We experience the private nature of our own minds continually but what do we know about other things, and how do we get that knowledge? The human brain is the most complex thing in the universe with 100 billion cells entirely unique to ‘me’. Brain science has shown that the brain is elastic and flexible and can be programmed and re-programmed limitlessly by ‘me’. Medical research has demonstrated the placebo effect (one in 3 patients appear to respond positively to sugar pills rather than medicines). But what is the relationship between the physical brain and the mind; the mind and the body; ourselves and our behaviour? Descartes’ ‘cogito’ will be examined, first in relation to epistemology, and then to theory of mind.

death of individuality

The Death of Individuality. What makes you, you?

This is an interactive discussion session with a community of inquiry approach. Students will be given a short excerpt to stimulate conversation in small groups and then work as a team to reach a set of ideas. Members of the team are encouraged to make quality contributions, but also to help others to contribute. There will be a member of staff facilitating the discussion before a shared plenary. Issues arising will include reflection on what defines culture, how culture can be changed and whether there is any way of evaluating ‘good’ culture from ‘bad’. Students will also be encouraged to think about the question of tolerance as a cultural idea. Students will be numbered at the start of the day and their number will be their group number for this session.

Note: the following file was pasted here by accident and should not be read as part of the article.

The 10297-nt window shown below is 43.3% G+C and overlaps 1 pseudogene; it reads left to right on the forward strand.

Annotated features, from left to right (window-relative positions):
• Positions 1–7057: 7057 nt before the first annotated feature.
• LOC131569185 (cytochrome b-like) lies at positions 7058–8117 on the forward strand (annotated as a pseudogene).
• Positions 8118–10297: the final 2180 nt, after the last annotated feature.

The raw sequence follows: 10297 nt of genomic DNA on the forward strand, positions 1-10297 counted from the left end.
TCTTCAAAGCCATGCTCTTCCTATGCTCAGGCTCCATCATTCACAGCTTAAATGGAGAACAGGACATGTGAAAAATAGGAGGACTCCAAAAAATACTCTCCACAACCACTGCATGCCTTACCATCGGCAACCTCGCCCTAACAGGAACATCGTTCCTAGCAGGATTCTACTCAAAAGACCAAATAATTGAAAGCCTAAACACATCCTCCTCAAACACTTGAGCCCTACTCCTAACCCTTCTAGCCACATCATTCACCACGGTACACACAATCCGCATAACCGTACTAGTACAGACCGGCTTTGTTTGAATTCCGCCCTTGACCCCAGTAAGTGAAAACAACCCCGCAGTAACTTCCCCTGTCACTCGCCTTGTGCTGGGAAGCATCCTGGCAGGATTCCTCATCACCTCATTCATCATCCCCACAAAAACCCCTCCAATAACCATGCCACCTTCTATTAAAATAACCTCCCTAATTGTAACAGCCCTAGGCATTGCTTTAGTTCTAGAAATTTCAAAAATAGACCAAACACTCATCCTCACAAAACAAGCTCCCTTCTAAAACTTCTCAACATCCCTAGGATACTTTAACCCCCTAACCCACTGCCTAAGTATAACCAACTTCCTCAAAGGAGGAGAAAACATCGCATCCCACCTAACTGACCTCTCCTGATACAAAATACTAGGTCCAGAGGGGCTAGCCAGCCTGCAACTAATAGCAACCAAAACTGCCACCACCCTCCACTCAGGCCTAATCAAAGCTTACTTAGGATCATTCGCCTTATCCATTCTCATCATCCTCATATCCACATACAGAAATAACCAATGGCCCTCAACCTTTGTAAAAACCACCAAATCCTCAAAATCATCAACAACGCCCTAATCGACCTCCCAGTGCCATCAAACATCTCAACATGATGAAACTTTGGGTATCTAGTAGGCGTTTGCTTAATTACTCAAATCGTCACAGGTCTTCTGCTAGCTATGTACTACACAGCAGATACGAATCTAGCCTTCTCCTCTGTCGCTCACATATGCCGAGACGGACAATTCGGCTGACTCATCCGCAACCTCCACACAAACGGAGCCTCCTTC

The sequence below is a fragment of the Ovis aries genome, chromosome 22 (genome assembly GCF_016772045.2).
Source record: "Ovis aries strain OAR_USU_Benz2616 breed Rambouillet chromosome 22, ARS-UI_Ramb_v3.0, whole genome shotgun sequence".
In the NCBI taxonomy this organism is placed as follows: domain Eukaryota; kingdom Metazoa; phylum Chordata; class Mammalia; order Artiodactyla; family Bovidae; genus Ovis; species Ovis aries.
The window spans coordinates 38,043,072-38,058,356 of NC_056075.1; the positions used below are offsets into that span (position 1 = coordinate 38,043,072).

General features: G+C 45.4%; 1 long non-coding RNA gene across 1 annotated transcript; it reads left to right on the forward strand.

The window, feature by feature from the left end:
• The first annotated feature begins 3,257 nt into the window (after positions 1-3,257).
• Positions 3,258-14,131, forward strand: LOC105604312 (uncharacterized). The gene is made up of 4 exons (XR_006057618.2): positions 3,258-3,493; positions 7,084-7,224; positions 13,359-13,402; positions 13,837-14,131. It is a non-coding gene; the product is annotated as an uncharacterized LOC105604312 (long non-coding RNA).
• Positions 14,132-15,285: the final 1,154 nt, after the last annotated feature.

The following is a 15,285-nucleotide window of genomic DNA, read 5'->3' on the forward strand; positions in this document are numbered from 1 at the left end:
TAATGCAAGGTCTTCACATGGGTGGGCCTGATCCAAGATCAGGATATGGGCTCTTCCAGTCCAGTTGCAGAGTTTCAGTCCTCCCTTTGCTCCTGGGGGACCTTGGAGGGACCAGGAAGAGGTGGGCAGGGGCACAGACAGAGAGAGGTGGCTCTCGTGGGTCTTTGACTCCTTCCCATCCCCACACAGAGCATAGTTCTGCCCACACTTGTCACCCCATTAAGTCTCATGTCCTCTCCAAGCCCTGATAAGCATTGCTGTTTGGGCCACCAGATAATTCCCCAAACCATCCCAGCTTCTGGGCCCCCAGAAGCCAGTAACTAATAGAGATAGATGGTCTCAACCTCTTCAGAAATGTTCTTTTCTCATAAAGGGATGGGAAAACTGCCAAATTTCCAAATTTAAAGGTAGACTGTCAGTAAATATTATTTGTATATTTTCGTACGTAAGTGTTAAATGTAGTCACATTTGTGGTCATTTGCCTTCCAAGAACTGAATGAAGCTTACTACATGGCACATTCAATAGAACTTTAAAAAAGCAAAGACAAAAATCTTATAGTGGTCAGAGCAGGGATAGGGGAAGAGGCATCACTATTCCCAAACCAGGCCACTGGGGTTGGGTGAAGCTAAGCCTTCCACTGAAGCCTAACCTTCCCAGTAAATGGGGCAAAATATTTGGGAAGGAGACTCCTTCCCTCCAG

What Can I Know

What can I know? What foundations are there for knowledge?

Knowledge is not the same as belief. What things can we know, ‘beyond reasonable doubt’? This is the task for a jury sitting in a court room and is the opening question of this session. A range of ideas will be presented from across the curriculum to explore the difference between that which can rationally be proved and what can reasonably be believed. This session will give academically gifted students thinking tools with which to test every statement or assertion. In addition there will be an evaluation of the claim that there are some areas of human experience, which require different tests.

Round Pizza in a square box

Square box, round pizza, triangle slices. Logic: A philosophical investigation.

Julie Arliss

This multi-media lecture will explore classical ideas of truth and logic and the role of contemporary social media in re-shaping these ideas. What is an alternative fact? As well as outlining the cultural shift towards ‘post-truth’ and its relation to post-modernism, the lecture will consider the ways in which logic functions, looking particularly at deduction, induction and abduction, as well as the place of logic in post-modern reasoning. The role of logic in the political sphere will also be considered in an age of the dictatorship of twitter-sphere.

ControlTime

"Who controls the past controls the future: who controls the present controls the past."